SXSW Film: ‘Obvious Child’

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SXSW Film: ‘Obvious Child’

Slate adds her own unique humor to her comedian character.

Slate adds her own unique humor to her comedian character.

Slate adds her own unique humor to her comedian character.

Slate adds her own unique humor to her comedian character.

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One of the most memorable moments from “Obvious Child” is a classic post-breakup meltdown scene. As a comedy, a scene like this could easily run the risk of being either too ridiculous and disconnected or awkwardly dramatic and out of place in the film. But in this movie from writer-director Gillian Robespierre, the emotional chaos is flawless: it is at once hilarious and heartbreaking, completely mundane and completely weird, relatable yet a little bit disgusting.

That scene is the whole film in a nutshell. Robespierre’s movie does a surprisingly deft job walking on fine lines like these. The result is neither airy nor heavy-handed, and the comedic writing is the sort that sticks with you for days.

What Robespierre does with “Obvious Child” is impressive on two levels: for one, it is a comedy about comedy. Jenny Slate plays Donna Stern, a character quite similar to Slate in that she is a young New York comedian with a similar sense of humor. In all of the film’s standup sequences, then, Slate is performing comedy as Donna Stern, not as herself. In a question and answer session following the premiere, Slate said it was this aspect of the movie that proved the most challenging. Her and Robespierre’s combined talents, though, made these standup comedy sequences seem effortless, natural, and proved to be some of the most hilarious parts of the film.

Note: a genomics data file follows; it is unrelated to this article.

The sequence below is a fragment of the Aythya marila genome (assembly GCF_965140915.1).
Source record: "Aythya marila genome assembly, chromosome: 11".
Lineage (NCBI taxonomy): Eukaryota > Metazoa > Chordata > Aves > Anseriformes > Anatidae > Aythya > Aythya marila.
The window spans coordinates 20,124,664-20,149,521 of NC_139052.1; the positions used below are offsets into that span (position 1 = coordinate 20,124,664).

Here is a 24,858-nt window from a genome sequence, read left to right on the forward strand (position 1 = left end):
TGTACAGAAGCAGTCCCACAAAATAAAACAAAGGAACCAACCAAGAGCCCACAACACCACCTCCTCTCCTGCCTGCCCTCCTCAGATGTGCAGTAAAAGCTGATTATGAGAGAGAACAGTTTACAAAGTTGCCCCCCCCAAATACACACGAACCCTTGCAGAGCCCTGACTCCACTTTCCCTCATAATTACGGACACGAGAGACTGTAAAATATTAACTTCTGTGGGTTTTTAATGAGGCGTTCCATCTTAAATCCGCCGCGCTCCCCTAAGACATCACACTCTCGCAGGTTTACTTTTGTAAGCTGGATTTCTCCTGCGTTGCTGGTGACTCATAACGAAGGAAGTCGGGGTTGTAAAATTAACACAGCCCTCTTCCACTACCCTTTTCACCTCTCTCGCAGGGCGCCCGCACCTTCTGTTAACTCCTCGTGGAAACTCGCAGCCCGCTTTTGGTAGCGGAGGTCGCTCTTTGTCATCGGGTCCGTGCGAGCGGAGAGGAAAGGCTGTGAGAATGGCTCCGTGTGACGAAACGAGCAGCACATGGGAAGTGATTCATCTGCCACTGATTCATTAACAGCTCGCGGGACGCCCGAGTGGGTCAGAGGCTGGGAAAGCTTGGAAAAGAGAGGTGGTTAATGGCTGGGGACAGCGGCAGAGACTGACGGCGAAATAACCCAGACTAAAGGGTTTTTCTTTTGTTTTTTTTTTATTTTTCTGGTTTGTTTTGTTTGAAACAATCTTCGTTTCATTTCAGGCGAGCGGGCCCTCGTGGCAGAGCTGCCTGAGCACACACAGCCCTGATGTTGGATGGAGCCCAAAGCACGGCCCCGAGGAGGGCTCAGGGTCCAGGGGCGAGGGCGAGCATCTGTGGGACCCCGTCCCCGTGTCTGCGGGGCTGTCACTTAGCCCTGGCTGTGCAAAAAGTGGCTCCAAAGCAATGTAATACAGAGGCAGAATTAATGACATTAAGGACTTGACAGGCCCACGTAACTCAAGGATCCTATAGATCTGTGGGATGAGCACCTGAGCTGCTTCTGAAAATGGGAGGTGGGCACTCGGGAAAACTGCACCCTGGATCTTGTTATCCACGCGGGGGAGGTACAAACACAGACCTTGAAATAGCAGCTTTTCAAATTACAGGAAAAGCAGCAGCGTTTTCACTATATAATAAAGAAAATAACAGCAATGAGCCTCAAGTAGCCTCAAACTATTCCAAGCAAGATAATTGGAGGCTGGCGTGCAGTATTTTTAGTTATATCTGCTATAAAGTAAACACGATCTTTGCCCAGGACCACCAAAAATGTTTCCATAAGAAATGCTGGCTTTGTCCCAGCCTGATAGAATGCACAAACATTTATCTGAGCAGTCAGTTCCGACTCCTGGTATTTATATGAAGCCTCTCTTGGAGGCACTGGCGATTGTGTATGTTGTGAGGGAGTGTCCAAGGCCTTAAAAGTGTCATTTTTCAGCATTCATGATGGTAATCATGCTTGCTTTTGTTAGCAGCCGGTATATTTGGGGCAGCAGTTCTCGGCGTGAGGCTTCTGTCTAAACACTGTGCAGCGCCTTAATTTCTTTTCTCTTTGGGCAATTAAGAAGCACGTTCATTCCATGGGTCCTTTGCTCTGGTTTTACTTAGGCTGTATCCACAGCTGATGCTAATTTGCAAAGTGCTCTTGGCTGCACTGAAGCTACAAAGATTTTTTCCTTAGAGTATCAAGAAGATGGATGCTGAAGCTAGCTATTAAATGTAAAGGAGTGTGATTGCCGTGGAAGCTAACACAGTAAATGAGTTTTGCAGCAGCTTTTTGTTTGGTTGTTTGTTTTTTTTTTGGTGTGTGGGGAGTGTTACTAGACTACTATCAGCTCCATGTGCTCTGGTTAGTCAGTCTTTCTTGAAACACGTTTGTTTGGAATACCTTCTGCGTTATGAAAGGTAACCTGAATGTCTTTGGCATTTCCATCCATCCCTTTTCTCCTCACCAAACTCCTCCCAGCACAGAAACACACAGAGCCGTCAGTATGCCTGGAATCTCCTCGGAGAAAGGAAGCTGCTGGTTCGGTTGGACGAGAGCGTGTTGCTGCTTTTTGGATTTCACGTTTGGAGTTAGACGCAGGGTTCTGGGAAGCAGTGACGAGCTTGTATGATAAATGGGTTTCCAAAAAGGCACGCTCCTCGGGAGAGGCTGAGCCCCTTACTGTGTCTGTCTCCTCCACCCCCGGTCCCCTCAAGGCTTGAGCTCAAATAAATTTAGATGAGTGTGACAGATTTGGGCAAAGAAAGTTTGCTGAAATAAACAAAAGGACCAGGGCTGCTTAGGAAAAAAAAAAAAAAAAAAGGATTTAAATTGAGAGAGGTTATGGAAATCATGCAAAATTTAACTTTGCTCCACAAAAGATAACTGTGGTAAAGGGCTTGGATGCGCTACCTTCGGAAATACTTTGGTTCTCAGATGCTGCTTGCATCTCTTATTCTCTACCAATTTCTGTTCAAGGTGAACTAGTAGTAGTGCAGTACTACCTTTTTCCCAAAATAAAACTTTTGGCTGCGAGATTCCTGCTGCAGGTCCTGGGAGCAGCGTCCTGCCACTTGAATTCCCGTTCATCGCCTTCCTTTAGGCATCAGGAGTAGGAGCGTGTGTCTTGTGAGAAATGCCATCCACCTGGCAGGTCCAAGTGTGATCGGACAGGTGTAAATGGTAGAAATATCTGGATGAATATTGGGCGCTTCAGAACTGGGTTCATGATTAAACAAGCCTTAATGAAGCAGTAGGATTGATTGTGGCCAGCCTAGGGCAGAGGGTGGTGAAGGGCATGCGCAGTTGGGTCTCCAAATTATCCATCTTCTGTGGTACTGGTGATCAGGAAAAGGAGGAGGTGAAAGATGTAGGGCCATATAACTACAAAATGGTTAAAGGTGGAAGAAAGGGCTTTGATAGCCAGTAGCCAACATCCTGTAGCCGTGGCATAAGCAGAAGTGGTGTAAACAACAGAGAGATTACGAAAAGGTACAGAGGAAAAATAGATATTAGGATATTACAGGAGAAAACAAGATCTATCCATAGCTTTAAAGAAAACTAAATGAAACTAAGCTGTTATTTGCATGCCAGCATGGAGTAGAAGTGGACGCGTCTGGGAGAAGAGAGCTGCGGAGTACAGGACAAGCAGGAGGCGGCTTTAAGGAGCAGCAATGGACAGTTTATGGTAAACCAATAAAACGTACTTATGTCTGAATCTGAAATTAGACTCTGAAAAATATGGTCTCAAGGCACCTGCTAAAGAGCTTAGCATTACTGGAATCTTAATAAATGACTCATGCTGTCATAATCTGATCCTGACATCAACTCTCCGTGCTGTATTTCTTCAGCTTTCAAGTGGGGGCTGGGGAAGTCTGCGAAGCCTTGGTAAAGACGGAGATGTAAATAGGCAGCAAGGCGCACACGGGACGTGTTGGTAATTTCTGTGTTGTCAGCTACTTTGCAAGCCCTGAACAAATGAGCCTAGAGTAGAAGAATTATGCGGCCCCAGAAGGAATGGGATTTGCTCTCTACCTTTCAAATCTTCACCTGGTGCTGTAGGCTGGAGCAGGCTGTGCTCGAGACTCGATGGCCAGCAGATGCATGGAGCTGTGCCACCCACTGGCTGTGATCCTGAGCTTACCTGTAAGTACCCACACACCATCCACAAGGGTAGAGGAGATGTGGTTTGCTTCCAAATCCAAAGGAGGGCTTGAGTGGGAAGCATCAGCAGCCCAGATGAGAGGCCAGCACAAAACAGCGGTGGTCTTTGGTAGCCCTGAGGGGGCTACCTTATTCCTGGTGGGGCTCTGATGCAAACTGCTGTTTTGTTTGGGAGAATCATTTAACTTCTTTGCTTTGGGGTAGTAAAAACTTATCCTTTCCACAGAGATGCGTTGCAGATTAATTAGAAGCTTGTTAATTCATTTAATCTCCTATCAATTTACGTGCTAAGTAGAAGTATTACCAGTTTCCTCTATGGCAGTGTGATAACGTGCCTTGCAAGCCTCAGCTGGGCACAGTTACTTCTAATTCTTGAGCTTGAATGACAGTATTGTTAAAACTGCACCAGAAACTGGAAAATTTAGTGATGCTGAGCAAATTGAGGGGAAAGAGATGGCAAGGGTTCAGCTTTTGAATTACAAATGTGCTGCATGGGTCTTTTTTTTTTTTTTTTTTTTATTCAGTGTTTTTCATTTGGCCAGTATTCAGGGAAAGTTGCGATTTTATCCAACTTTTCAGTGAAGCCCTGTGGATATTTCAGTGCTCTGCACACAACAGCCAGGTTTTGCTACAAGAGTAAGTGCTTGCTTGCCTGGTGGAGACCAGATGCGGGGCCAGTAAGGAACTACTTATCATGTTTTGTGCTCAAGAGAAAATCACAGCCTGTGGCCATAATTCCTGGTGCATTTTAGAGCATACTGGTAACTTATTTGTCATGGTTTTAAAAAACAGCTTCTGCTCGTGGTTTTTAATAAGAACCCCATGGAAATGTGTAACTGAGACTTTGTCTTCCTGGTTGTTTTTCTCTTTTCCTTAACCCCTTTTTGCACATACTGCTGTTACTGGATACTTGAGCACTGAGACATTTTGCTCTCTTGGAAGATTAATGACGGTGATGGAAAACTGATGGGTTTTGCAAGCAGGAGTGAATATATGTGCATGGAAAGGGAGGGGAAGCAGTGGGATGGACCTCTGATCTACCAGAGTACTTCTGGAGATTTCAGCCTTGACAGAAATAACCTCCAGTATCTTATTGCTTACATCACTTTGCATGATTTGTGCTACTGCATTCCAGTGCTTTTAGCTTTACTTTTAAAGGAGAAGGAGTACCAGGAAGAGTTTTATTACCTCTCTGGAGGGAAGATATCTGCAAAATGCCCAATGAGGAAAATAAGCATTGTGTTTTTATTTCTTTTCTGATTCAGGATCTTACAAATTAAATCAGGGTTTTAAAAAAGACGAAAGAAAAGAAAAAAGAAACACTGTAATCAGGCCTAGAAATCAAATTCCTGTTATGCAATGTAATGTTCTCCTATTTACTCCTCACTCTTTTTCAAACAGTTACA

The other element that makes “Obvious Child” more than just a precious white girl kind-of-coming-of-age flick is part of its subject matter: abortion. That being said, this is far from a movie about abortion–the film’s message, and most of its laughs, do not really have anything to do with the main character getting an abortion. Donna’s internal conflict and journey is not really just about this choice. The abortion is just something that happens in the course of the story, and while given appropriate weight in the plot, it is far from a political driving force of the movie.

On Slate’s part, “Obvious Child” marks a major achievement in being able to anchor a feature-length movie as its protagonist, and not some bizarre bit character (like her recent recurring role on “Parks and Recreation” as the absurdly annoying Mona-Lisa). Given her past in Saturday Night Live and shorts such as the charming yet unsettling “Marcel the Shell With Shoes On,” it might not seem like Slate could be capable of playing a relatable, vulnerable, fully-realized main character. But with Robespierre’s script and Slate’s own performance, she seems to have proven herself and hopefully launched an acting career that will allow her to fill more roles like this.

There are plenty of other goodies here too, from an awesome soundtrack to some creepy puppets to an entire standup segment about panties. Jake Lacy (previously on “The Office” as Pete “Plop” Miller), delivers an unexpectedly sensitive and complex performance, and Slate’s comedian friend Gabe Liedman plays a slightly-more-realistic-than-normal version of the “gay best friend” trope.

“Obvious Child” is a movie about comedy, love, expectations and–as cliché as it sounds–growing up. It might not be for the easily offended (Slate’s topics include anything from female anatomy to bodily functions to “looking like Anne Frank”), but some parts might honestly make you laugh until you have trouble breathing.